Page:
The next morning the state hunter has the cougar treed before I have even left for work within site of my house and dispatched. A male it was likely solo but the kids are scared and my wife concerned; half my kids are smaller than that goat and a small child is likely to scream and run in a way a big cat would likely find prey worthy Since then I have walked the backyard every day without finding sign of the goat, or another cat. Most days the pistol comes with as rifle seems a lot to haul around for what is likely nothing more than the ghost of a fear. Like most gun owners it stays unloaded in the safe when not in my hand, just like I don’t leave my keys in my car, the nail gun attached to the air compressor or the saw plugged in. Tools should be stored in a way that reflects your surroundings and my surroundings includes curious hands. There is no holster for the handgun- it never leaves the property or even the house.

While my backdoor may lead to the wilderness, my front door still leads to America and as this drama unfolded my mind often wandered to the events of the last week; fifty nine dead and hundreds injured at a concert. I am thankful that I have no close connection this time; having family in Newtown and having lived near Clackamas Town Center the last round of mass shootings. Something is seriously wrong with us as a culture that this has become commonplace. There are other signs of this sickness; the deaths from relationship violence, road rage shootings, guns as political theater. The day I feel is acceptable to openly carry a gun in town is when the zombie apocalypse has happened, anything short of that and I will just leave it at home.

We as a nation have become enamoured in the temple of the self and the God of Id and Righteous Anger are the altars upon which we lay the shattered corpses of our sacrifices. As much as guns are useful tools to me, they are also dangerous tools and as we (as a people) cannot seem to just use common sense we must make laws to protect the innocent. The Second Amendment cannot take away the First Amendment’s right of the people to peaceable assembly. Pro-Gun jurist (and NRA member ) Antonin Scalia himself said that the state has a duty to promote gun laws that protect the people. The current laws are not working and need to change, and we keep revisiting this truth and we will keep revisiting it until we see it. I don’t have an answer, but I do believe as long as gun owners and users such as myself keep our heads in the collective sand we will be eventually corrected by the seventy percent of Americans who do not own guns. If we want to maintain our rights we need to quit demanding them; instead we need to look at our responsibilities as Americans to promote the peace and safety of all. That means not just controlling ourselves and never using a gun as a threat except in the direst of circumstances, but also promoting laws that keep guns out of the hands of people unable to use them. If you own a gun, think to yourself why would anyone want 23 high capacity magazine rifles with bump stocks? What purpose other than mass murder could be served by allowing people to have an arsenal like that?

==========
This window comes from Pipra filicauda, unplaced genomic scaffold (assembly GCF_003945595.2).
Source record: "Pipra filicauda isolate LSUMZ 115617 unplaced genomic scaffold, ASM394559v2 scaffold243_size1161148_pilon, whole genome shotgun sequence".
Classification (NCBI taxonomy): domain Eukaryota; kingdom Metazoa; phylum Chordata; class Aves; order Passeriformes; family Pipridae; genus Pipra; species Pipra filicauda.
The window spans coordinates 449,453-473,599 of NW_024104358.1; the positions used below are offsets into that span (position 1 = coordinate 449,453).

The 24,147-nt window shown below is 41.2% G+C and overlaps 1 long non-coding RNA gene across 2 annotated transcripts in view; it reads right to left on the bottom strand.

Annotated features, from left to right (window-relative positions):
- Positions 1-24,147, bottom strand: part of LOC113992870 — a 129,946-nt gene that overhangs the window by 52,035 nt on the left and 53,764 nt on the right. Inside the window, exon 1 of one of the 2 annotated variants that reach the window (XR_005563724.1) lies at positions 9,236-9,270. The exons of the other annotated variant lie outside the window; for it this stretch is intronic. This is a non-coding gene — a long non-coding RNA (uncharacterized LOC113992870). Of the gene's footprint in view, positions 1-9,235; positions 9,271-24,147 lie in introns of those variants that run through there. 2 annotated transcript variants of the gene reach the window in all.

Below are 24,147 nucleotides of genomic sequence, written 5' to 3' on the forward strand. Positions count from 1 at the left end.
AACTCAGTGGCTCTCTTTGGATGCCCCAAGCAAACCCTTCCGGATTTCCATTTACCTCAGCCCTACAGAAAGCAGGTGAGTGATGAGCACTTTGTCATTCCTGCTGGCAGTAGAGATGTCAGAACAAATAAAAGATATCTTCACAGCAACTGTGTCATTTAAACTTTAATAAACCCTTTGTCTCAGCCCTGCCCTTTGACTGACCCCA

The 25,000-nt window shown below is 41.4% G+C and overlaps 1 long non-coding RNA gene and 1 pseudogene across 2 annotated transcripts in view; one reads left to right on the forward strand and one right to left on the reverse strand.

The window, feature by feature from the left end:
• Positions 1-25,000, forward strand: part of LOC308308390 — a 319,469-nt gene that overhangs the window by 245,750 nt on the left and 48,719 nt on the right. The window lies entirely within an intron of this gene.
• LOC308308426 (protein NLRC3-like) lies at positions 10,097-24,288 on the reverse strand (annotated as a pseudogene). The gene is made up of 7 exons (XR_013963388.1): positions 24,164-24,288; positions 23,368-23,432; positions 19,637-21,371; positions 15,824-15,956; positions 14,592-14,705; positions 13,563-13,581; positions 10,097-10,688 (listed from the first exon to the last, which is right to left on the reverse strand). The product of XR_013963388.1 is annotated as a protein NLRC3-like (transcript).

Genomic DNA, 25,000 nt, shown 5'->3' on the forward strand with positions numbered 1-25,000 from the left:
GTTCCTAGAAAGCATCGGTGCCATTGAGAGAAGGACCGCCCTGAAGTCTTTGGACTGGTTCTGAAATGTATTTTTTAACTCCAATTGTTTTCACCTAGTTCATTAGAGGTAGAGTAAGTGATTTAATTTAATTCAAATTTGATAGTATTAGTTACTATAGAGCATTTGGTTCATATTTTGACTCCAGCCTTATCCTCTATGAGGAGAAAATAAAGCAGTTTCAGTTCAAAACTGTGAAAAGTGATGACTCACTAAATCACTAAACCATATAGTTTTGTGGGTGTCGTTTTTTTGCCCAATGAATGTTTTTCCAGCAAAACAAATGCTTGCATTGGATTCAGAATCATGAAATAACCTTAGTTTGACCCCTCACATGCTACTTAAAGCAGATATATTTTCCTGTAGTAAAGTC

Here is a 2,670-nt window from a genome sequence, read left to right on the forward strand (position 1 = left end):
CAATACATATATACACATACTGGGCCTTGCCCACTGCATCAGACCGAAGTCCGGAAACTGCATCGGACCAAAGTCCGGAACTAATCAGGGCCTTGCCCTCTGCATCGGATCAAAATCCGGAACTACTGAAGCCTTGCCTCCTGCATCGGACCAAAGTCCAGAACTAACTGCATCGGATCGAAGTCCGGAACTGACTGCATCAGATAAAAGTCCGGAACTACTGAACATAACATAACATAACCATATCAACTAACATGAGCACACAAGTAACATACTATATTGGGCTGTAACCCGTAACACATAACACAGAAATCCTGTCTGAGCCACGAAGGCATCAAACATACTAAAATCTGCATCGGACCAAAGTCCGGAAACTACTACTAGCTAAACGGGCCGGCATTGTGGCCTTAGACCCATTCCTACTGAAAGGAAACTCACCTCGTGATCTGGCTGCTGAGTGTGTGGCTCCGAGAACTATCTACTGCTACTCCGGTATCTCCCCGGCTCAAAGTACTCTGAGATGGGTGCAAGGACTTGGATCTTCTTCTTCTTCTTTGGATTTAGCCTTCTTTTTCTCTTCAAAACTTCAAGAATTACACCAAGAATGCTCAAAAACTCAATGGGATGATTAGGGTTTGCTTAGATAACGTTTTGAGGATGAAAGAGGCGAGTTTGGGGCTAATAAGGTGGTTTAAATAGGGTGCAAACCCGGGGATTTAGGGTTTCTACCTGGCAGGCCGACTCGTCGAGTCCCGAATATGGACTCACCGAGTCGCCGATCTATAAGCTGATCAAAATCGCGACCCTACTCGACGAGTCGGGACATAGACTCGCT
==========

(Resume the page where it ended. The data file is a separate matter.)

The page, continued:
In the realm of parenting daughters the cat is at least a problem I can deal with. They are unabashedly themselves; we can choose how to protect our kids and act accordingly. The real dangers are out the front door even if they are off in the distance- angry men who seem nice at first, friends who think it’s cool to drink and drive. These have always been issues. Now we get to add to that the dangers of going to school and attending a concert as things we must worry about, things we cannot protect them from or kiss away the hurts. In my mind there is no clear path forward, only that we must go somewhere from here. Anyone promoting the status quo is probably selling something; probably ammunition. Either that or they are working for someone who is.

In the darkness, sitting on my porch I can watch the cars on I-5, the freeway of my adult life. The goats and sheep bed down and bleat in the dark; I need to remind the oldest child to put the chickens to bed again. In each car are people with their own paths and desires; each set of headlights are the center of another narrative even as they are a backdrop in mine. No distance or elevation changes that. We must learn to honor each journey as we do our own, for only when we can do that will things really change from within. Until then the only other tool is law, which although blunt and imperfect is the best tool at hand.

3 thoughts on “The Right Tool for the Job.